Up Front by Emma Hart


The Up Front Guides: How to Be an Opinion Columnist

Okay, let's say your semi-lucrative career in politics or the media has drawn to a close. You decided it was time to walk away. Well, someone decided it was time for you to walk away. Here's the good news: your twatcockery is still an asset. You can become an opinion columnist. Newspapers are always looking for cheap content and recognisable names, and you get a small stipend and, far more importantly, you keep your name on the lips of the populace. No matter how many expletives are involved.

In fact, if you follow these few tips, you don't even have to already be famous. You'll still get to have people swearing at you – even if they can't remember your name.

The first thing to remember is that you are an opinion columnist. Having an opinion is a basic requirement for the job. The more opinionated you are, the better. Given you'll have to produce a column a week, it would help if you could instantly have opinions on things you've actually never heard of. You may think you have more than enough opinions as it is, but even the most misanthropic old bastard is going to run out of lawns to keep kids off eventually. If you do start running short on ideas, try applying what I like to call Micael's Law. Find out what someone else has said that's got people really offended, and then write about that, but try to be even stupider than the guy who had the idea in the first place.

The second thing to remember is that you are an opinion columnist. This is not to be confused with journalism. Your columns are supposed to be full of opinion, and completely devoid of fact. If you should ever have to incorporate factual matters into your columns, however tangentially, it appears to be de rigueur to get them wrong.

Just make shit up: that's your job. If it's inconvenient to your purposes for an accident to have happened at dusk in the rain, change it. If the law on vehicle hazards doesn't say what you need it to, change it. It's not your job to present facts, and it's frankly just confusing to your readership if you do. If the effects of prostitution decriminalisation don't suit your thesis, just lie. After a while, you won't even notice you're doing it. You don't even, apparently have hedge by saying "I think the Green Party support gay marriage because they want to reduce our population." Just say they do. Who the hell cares, anyway?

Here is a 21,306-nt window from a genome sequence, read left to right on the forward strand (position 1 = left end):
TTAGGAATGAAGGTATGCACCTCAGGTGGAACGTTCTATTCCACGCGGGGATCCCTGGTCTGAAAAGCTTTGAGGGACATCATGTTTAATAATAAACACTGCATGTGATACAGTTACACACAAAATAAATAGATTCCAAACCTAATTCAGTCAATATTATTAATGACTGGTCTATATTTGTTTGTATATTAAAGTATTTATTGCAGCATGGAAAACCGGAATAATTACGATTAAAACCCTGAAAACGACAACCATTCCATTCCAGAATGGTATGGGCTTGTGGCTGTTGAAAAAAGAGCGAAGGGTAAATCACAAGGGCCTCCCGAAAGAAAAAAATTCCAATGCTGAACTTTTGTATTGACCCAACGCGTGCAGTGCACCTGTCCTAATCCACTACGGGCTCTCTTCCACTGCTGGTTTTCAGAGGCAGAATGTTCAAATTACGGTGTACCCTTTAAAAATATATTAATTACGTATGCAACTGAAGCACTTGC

On that note, I wouldn't get too hung up on correct spelling or grammar or sophistimicated sentence structure. It doesn't appear that editors even read this stuff. They certainly don't fact-check it. After all, what generates more debate and controversy than something that's simply completely wrong?

Now, it can be a pretty rough-and-tumble dog-eviscerate-dog world, the columning game. The important thing to remember is that you're the only person who's real. If you're making generalisations about groups – women, gays, cyclists, prostitutes – they're certainly not people. They're groups. Collective nouns don't have feelings.

And if you're talking about the tragedies of individuals, they aren't real people either. They're happenings. They couldn't possibly read what you write. They're just names, in the news. They exist to provide fodder for your prejudices. Which is just as well, because there's really no way you could do your job if you constantly had to think about the effects of your robustly-expressed opinions on the people you're opining about.

You're still real, of course. So if people make comments that hurt your feelings, it is perfectly fine to get all publicly offended by them. It's not like you actually called anyone a bad parent, or a slut, or a traffic hazard who deserved to die. It's completely unfair and unjustified for anyone to get personal at you. After all, you're entitled to a platform for your opinion, right?

Emma Hart is the author of the book 'Not Safe For Work'.

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